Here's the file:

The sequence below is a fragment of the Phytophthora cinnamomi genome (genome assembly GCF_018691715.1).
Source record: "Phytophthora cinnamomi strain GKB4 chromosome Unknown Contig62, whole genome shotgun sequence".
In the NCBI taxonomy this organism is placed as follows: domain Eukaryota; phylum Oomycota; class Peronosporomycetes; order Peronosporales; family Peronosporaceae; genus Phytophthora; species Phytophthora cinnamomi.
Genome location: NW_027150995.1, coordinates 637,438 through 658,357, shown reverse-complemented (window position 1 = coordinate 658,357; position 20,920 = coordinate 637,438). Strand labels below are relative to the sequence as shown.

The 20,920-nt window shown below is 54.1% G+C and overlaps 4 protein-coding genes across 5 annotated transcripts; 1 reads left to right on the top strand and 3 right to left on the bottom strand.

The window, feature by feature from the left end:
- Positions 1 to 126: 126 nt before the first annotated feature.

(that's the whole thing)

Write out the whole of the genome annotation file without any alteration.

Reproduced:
The sequence below is a fragment of the Phytophthora cinnamomi genome (genome assembly GCF_018691715.1).
Source record: "Phytophthora cinnamomi strain GKB4 chromosome Unknown Contig62, whole genome shotgun sequence".
In the NCBI taxonomy this organism is placed as follows: domain Eukaryota; phylum Oomycota; class Peronosporomycetes; order Peronosporales; family Peronosporaceae; genus Phytophthora; species Phytophthora cinnamomi.
Genome location: NW_027150995.1, coordinates 637,438 through 658,357, shown reverse-complemented (window position 1 = coordinate 658,357; position 20,920 = coordinate 637,438). Strand labels below are relative to the sequence as shown.

The 20,920-nt window shown below is 54.1% G+C and overlaps 4 protein-coding genes across 5 annotated transcripts; 1 reads left to right on the top strand and 3 right to left on the bottom strand.

The window, feature by feature from the left end:
- Positions 1 to 126: 126 nt before the first annotated feature.